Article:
A New Era For Hedge Funds? by Lyxor
We evaluate the drivers of hedge fund returns and conclude that the normalization of US monetary policy and US equities’ loss of momentum will lead to HF outperformance versus traditional asset classes. We expect annual excess returns in the 5-6% range.
Hedge funds have underperformed traditional asset classes over recent years. Despite its outstanding track record over recent decades, the industry has come under mounting pressure. Inflows remain robust, but hedge funds have significantly lowered both management and performance fees to adapt to the new environment.
We evaluate the causes of the underperformance and find that the fall in bond yields in the wake of the Fed’s QE programme has negatively impacted hedge funds. Additionally, the equity beta has fallen while stocks rallied and alpha generation has shrunk as a result of the low volatility / low dispersion environment. However, alpha generation has started to rise since mid-2014 and the environment is now improving, with valuations stretched across the board, the economic cycle maturing and the Fed beginning to normalize monetary policy.
Going forward and based on conservative assumptions, we estimate that hedge funds could deliver annual excess returns in the 5-6% range with low volatility. We believe that diversifying portfolios with an increased allocation to alternatives is particularly attractive at this point in the cycle. Hedge funds have demonstrated their ability to protect portfolios against wide market fluctuations, a scenario that we cannot exclude as the Fed turns the screw.
Hedge funds have underperformed recently but their long term track record is outstanding
Hedge funds have come under fire recently…
Hedge funds have come under mounting pressure over the past five years in terms of their ability to deliver returns in line with investors’ expectations. The bulk of the criticism has been essentially related to the accusation that hedge funds collect fees that are allegedly no longer in line with the performance they generate. In this report, we discuss the reasons for such criticism and address the question of hedge funds’ expected returns going forward.
To begin with, the chart below shows that hedge funds have in fact underperformed traditional asset classes since February 2009. Since this date, global equities have delivered compound annual returns close to 18% per year (in total return) while hedge funds have generated compound returns below 8%. Similarly, a diversified portfolio composed of equities and bonds (60/40 respectively) has also generated substantially higher returns at 12.7% per year.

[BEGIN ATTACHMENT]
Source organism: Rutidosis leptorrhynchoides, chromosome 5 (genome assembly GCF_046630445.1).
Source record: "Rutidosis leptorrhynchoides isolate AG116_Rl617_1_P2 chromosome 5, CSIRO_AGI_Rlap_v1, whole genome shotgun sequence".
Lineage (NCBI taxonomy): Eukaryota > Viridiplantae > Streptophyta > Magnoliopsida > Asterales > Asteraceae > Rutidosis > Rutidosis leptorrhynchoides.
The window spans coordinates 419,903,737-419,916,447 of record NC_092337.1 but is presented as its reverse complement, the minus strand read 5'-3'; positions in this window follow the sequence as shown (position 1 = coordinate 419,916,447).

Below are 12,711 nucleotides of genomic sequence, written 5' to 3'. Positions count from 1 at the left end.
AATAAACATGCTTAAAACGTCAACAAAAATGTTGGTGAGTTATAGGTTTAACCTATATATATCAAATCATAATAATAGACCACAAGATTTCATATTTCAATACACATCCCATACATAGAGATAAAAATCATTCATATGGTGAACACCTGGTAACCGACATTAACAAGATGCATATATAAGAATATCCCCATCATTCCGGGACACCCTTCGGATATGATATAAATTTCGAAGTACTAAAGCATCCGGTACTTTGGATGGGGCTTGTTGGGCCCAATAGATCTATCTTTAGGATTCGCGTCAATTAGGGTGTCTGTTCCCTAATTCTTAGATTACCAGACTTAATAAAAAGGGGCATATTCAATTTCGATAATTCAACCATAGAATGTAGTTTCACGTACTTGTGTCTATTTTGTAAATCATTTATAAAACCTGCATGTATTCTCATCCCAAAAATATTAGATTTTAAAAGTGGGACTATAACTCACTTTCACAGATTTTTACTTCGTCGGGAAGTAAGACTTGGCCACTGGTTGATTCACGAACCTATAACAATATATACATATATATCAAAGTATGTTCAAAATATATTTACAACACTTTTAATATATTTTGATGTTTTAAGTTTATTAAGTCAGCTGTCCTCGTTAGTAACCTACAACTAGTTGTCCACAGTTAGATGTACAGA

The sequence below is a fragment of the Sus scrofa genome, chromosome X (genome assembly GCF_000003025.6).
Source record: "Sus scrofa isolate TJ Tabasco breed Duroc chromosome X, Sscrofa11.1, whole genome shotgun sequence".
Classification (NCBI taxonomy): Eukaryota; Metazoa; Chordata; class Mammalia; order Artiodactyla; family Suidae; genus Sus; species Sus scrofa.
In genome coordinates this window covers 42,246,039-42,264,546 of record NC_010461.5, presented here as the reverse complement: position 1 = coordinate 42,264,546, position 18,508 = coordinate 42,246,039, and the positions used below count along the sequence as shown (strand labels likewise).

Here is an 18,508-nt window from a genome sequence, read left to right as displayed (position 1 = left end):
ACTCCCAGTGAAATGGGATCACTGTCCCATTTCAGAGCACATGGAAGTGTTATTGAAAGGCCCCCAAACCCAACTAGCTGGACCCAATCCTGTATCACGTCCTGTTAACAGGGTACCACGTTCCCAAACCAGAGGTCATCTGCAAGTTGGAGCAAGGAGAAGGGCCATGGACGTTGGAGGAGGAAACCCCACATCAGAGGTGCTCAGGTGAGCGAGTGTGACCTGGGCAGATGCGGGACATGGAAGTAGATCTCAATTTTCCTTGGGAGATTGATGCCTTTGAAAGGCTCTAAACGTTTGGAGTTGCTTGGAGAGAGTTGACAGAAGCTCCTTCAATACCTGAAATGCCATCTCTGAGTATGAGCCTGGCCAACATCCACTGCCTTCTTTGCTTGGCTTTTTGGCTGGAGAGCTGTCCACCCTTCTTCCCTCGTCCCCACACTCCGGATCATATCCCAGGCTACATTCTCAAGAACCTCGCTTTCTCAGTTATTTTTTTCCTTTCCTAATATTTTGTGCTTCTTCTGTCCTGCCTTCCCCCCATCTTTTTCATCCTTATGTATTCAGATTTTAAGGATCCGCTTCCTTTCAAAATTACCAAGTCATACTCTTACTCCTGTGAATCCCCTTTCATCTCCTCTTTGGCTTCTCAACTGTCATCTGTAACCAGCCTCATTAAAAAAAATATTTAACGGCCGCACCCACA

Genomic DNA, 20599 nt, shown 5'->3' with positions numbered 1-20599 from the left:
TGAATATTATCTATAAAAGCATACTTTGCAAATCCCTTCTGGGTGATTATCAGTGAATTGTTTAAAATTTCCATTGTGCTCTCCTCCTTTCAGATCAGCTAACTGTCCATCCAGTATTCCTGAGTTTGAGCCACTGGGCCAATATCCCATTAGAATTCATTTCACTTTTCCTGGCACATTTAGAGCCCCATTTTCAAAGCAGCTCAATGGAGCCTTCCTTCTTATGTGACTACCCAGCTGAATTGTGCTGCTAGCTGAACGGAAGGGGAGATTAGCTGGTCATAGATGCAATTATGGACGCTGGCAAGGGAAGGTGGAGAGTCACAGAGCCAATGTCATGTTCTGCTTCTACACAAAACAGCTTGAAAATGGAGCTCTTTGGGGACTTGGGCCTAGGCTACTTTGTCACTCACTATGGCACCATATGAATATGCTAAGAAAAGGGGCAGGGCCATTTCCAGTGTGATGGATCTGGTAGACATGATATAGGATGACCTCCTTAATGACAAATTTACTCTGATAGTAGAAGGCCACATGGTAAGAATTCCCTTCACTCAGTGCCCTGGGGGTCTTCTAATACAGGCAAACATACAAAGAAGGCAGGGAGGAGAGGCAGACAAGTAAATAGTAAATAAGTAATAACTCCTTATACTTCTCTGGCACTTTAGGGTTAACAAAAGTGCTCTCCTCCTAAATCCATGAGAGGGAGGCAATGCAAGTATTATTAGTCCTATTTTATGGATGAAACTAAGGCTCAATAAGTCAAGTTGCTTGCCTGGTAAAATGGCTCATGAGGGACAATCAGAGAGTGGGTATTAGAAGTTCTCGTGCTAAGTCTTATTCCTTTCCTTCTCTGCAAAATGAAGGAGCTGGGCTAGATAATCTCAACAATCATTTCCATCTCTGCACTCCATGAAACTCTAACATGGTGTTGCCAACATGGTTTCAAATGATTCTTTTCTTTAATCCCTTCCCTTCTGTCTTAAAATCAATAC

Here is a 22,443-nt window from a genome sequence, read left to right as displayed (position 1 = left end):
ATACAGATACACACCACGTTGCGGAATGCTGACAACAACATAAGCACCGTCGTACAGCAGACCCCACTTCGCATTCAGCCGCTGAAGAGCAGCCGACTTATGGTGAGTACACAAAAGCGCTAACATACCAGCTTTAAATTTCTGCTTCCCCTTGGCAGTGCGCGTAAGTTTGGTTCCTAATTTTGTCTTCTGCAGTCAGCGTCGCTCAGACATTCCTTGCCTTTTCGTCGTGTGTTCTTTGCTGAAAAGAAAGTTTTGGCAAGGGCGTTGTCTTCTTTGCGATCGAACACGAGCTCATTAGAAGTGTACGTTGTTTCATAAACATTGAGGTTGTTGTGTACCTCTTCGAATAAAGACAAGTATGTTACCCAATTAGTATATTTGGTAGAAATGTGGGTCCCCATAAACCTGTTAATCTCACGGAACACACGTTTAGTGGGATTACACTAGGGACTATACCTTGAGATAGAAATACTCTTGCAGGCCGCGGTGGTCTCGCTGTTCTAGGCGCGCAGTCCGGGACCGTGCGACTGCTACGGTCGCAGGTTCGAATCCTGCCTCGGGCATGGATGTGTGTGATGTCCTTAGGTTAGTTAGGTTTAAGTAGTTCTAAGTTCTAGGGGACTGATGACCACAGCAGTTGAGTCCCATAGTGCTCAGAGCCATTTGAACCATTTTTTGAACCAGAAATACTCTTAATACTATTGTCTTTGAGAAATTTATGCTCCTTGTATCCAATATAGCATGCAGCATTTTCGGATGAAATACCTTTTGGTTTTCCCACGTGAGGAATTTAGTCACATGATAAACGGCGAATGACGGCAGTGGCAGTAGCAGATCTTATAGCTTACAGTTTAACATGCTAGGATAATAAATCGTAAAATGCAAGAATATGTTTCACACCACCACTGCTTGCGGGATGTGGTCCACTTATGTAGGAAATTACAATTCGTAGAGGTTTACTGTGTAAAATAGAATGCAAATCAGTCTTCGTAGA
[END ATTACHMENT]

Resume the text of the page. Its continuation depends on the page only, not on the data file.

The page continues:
From another perspective, the underperformance of hedge funds has also been seen on a risk-adjusted basis. The chart below shows that since February 2009, both our diversified portfolio and a fixed income benchmark have outperformed hedge funds on a risk-adjusted basis. However, hedge funds outperformed global equities on a risk-adjusted basis thanks to their substantially lower volatility.
It is interesting to note that looking beyond the overall hedge fund underperformance, some strategies have stood out as strong performers. The Relative Value and Event Driven strategies have shown the highest Sharpe ratios since 2009, respectively outperforming the fixed income benchmark and a diversified portfolio. On the other side of the spectrum, Equity Hedge and Macro managers have underperformed, in particular the so-called systematic diversified sub-strategy (CTAs). It is therefore important to keep in mind that hedge funds constitute a heterogeneous asset class. Picking the right strategy and the right fund is the key here.
The underperformance of hedge funds has put the industry under pressure. Although hedge funds continue to raise money year after year (with global AuM now reaching USD3 trillion), fees have been trending downward.
The chart below highlights the fact that the “two and twenty” hedge fund fee structure no longer prevails. The current average fee structure for the industry is a 1.5% management fee and 17% performance fee. On average, the smallest hedge funds have the highest fees (1.53% / 18%) while the largest have the lowest fees (1.37% / 16%).
…in spite of an outstanding track record
Four Stylized Facts
Historical data on hedge fund performance dates back to the early 90s. With 25 years of reliable data on hedge funds across different business cycles, we are now able to draw strong conclusions regarding the asset class in both absolute and relative terms. As such, we discuss in this section four principal stylized facts: absolute performance, relative performance, risk-adjusted performance and decorrelation:
– The absolute performance of hedge funds has been outstanding: We calculate that annualized returns of hedge funds after fees since 1990 have been above 10%. We also calculate that hedge funds have been strong generators of “alpha”, creating an average of 4.5% per year between 1990 and 2015.
– The relative performance of hedge funds versus traditional asset classes has also been remarkable over the long term. Hedge funds have delivered returns above those achieved by equities and bonds or a diversified portfolio, as shown by the chart below.
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